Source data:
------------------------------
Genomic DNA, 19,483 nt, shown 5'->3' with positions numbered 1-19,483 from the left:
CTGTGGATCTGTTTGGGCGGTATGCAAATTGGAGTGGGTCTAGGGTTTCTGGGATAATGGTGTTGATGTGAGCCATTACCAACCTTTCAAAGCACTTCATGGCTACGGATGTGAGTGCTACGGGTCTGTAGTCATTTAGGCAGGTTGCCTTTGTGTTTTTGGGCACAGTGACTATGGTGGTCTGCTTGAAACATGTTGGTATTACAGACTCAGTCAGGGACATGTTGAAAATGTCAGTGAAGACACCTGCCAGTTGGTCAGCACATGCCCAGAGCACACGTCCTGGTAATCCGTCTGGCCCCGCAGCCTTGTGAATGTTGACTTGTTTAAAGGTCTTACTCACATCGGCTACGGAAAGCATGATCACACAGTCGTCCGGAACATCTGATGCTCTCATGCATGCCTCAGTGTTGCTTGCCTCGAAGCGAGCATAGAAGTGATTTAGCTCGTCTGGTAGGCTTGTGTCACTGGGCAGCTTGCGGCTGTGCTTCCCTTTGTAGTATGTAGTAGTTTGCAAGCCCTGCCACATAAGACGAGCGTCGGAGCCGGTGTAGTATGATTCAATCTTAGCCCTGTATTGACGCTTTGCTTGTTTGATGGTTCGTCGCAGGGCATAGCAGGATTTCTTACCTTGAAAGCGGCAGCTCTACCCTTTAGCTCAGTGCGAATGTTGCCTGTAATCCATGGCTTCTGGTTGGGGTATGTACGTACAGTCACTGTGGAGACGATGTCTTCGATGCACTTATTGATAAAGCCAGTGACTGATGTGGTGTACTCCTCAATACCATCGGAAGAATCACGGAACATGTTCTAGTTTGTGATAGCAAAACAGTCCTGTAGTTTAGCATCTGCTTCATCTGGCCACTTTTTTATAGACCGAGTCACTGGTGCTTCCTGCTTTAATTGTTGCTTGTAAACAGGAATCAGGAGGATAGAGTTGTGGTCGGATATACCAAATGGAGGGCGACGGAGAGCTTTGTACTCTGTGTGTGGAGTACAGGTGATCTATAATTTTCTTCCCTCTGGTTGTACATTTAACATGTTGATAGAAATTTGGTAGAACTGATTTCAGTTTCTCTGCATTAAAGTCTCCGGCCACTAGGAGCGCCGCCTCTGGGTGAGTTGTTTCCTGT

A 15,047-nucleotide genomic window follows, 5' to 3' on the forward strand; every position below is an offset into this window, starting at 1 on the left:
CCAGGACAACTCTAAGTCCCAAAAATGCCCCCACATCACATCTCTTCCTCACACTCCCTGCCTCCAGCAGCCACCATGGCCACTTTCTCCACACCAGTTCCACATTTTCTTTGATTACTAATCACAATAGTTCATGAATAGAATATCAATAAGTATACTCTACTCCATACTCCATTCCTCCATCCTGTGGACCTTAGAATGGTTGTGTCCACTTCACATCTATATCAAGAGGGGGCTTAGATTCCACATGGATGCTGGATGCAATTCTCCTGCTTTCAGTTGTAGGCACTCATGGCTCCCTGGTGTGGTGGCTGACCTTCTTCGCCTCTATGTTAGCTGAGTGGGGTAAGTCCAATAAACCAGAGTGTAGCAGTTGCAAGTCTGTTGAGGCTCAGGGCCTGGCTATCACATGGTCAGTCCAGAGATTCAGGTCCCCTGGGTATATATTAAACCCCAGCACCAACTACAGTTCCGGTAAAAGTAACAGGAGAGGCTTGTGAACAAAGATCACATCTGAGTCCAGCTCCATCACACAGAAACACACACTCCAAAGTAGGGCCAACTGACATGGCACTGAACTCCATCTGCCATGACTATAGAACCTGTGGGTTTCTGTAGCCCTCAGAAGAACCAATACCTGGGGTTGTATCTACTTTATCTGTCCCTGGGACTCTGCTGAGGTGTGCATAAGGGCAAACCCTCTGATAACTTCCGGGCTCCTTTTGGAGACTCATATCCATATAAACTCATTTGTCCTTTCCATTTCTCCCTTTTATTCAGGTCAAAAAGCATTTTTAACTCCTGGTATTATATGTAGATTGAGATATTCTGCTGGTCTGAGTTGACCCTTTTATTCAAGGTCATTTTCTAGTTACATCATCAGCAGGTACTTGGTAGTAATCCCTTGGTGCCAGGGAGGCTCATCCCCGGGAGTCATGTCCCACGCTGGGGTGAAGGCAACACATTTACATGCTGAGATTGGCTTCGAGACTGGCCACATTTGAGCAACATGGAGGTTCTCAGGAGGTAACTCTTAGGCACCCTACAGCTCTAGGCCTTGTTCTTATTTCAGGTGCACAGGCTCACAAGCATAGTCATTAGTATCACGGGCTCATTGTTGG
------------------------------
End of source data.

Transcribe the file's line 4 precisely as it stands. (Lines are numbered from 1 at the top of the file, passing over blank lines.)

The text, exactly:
CCAGGACAACTCTAAGTCCCAAAAATGCCCCCACATCACATCTCTTCCTCACACTCCCTGCCTCCAGCAGCCACCATGGCCACTTTCTCCACACCAGTTCCACATTTTCTTTGATTACTAATCACAATAGTTCATGAATAGAATATCAATAAGTATACTCTACTCCATACTCCATTCCTCCATCCTGTGGACCTTAGAATGGTTGTGTCCACTTCACATCTATATCAAGAGGGGGCTTAGATTCCACATGGATGCTGGATGCAATTCTCCTGCTTTCAGTTGTAGGCACTCATGGCTCCCTGGTGTGGTGGCTGACCTTCTTCGCCTCTATGTTAGCTGAGTGGGGTAAGTCCAATAAACCAGAGTGTAGCAGTTGCAAGTCTGTTGAGGCTCAGGGCCTGGCTATCACATGGTCAGTCCAGAGATTCAGGTCCCCTGGGTATATATTAAACCCCAGCACCAACTACAGTTCCGGTAAAAGTAACAGGAGAGGCTTGTGAACAAAGATCACATCTGAGTCCAGCTCCATCACACAGAAACACACACTCCAAAGTAGGGCCAACTGACATGGCACTGAACTCCATCTGCCATGACTATAGAACCTGTGGGTTTCTGTAGCCCTCAGAAGAACCAATACCTGGGGTTGTATCTACTTTATCTGTCCCTGGGACTCTGCTGAGGTGTGCATAAGGGCAAACCCTCTGATAACTTCCGGGCTCCTTTTGGAGACTCATATCCATATAAACTCATTTGTCCTTTCCATTTCTCCCTTTTATTCAGGTCAAAAAGCATTTTTAACTCCTGGTATTATATGTAGATTGAGATATTCTGCTGGTCTGAGTTGACCCTTTTATTCAAGGTCATTTTCTAGTTACATCATCAGCAGGTACTTGGTAGTAATCCCTTGGTGCCAGGGAGGCTCATCCCCGGGAGTCATGTCCCACGCTGGGGTGAAGGCAACACATTTACATGCTGAGATTGGCTTCGAGACTGGCCACATTTGAGCAACATGGAGGTTCTCAGGAGGTAACTCTTAGGCACCCTACAGCTCTAGGCCTTGTTCTTATTTCAGGTGCACAGGCTCACAAGCATAGTCATTAGTATCACGGGCTCATTGTTGG